We Were Here

We Were Here, USA, 2011, 90 minutes. Directed by David Weissman.

Simon Collins, HIV i-Base

This moving documentary interviews five people who lived in San Francisco in the 1970s and who came through the HIV epidemic. It takes you slowly through their involvement and the impact of their experiences on their personal and professional lives.

The interviews are intercut with film, newspaper cuttings, newsreels and stills from hundreds of people who fought before HIV had a name and before there was treatment.

It is important and difficult to remember, that AIDS only happened this way once and involved creating a framework to understand an epidemic that was already widely established before it was discovered. By 1981, it was likely that at least 20% of gay men in San Francisco were already HIV-positive and by the time the first HIV test became available in 1985 this figure was likely to be higher than 50%.

In the 1970s, people moved to San Francisco to escape hatred and isolation of homophobia. As one of the five says “If you had a bus ticket, it had better be going to San Francisco” and “when you arrived you knew you were home”. To understand the film means feeling the optimism shared from finding life and friends and sexuality in a new age when pregnancy was preventable and sexual diseases were treatable.

Against a background, not just of political indifference, but active persecution and hatred, these narratives show the breadth of the human and social responses. Hundreds of examples make up the body of the film. Dancer and florist (Guy) who gave away flowers with gentle dignity to help people bury their friends and lovers. Or the sister of a patient who was unaware of how much she helped a nurse by saying “it makes me feel better knowing that you were with him (her brother) to treat him with respect and to treat his body with love”.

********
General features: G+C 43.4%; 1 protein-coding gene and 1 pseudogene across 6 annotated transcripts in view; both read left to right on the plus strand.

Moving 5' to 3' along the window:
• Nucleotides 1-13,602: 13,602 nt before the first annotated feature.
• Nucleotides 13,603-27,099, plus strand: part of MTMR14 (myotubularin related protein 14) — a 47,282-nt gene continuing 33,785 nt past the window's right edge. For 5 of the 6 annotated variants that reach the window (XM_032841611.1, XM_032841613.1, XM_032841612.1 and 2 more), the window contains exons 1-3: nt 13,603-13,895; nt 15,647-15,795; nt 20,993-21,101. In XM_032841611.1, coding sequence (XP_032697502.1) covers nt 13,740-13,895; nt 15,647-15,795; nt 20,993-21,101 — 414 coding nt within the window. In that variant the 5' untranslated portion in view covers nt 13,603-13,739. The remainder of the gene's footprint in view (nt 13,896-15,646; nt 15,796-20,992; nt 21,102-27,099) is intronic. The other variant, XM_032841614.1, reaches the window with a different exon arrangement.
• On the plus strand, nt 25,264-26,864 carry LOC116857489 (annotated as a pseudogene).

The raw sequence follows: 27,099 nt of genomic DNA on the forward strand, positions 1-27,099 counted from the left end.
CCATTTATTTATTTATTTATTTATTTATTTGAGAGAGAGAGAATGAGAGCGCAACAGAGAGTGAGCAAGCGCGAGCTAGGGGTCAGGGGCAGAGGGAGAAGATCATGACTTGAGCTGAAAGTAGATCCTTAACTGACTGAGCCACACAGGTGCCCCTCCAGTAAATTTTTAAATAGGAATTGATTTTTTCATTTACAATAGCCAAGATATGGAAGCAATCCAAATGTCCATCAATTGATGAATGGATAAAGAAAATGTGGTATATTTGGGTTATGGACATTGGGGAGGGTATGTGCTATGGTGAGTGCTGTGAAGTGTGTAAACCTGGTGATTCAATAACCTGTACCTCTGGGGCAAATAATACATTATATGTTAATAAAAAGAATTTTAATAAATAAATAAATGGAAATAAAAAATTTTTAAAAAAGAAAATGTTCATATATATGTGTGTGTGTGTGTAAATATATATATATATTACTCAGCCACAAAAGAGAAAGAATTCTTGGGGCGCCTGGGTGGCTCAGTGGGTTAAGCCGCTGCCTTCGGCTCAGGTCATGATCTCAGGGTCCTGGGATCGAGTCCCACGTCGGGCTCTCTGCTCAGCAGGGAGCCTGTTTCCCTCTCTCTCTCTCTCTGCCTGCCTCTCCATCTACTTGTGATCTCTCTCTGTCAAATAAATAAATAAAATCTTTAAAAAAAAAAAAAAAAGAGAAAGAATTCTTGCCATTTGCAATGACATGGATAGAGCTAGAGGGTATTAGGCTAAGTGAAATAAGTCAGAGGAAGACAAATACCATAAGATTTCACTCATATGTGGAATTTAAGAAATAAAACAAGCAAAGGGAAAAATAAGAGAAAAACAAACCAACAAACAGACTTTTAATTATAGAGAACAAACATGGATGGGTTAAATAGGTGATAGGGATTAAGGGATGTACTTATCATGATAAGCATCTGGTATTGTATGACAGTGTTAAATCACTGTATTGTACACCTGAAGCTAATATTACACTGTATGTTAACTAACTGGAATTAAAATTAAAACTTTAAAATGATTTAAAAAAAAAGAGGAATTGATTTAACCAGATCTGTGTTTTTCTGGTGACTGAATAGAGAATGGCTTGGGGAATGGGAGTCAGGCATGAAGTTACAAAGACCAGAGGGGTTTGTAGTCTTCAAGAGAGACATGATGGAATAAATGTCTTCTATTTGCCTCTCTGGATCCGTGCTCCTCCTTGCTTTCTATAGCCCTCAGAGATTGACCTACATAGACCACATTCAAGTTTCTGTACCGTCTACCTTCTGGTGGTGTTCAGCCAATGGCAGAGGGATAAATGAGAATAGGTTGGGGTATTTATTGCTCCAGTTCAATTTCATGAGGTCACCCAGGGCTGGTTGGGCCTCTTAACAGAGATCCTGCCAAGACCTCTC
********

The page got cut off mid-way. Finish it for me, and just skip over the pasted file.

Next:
The medical reality of having to help people die rather than treat them back to health is shown by a nurse (Eileen) telling of how she had never before been in a room full of doctors who were sobbing because their patients had all died. “But we did the research because there was nothing else.”

The sole survivor from a study of a compound called surinin (Daniel), tells of how he discontinued the treatment early because it was impossible to tolerate, but also how his lover, a researcher working at a key HIV virology laboratory, had died from liver complications within three months of ending the study.

These histories are time and place specific. Gay men in San Francisco had one of the highest prevalence rates reported (soon after to be superseded by people with haemophilia dependent on blood products) at a time before treatment. It includes the community, social and political responses to fighting AIDS.

Light comes slowly “as people started hanging on” and then as effective treatment became a reality “they found a way through the storm.” This film is moving and it is sad, but it is not depressing. Each person has a gentle eloquence and takes you through their journey so you glimpse how this has lead to a greater understanding of life and a closer connection to people who in other circumstances many of them might never otherwise have known.

AIDS has happened thousands of times for every new country, region or town and in many different populations, each with their own story and against their own background. This film should encourage others to shows their histories. And millions of people have their own story of how HIV has and still does affect them personally, and who despite differences of background and experiences will be touched with each of these stories.

Taken together, the film will affirm and strengthen your own history with HIV. And for those coming to understand HIV for the first time it should give a historical perspective from a setting that is hard to imagine even if you were there. Its humanity should fire a response that recognises the importance of preventing infections in new generations and ensuring effective and affordable treatment for all becomes a global reality.

We were here was screened twice at the London Lesbian and Gay Film Festival earlier this year and has been touring festivals to much acclaim since. Six months later, it had its official UK launch, a couple of showings at the ICA in London and a benefit for the THT. If this film doesn?t come to a cinema near you, organise a group screening, or get the DVD, which was released on 5th December.

We Were Here, USA, 2011, 90 minutes.

Directed by David Weissman.

Released on DVD from 5th December on Peccadillo Pictures.,245

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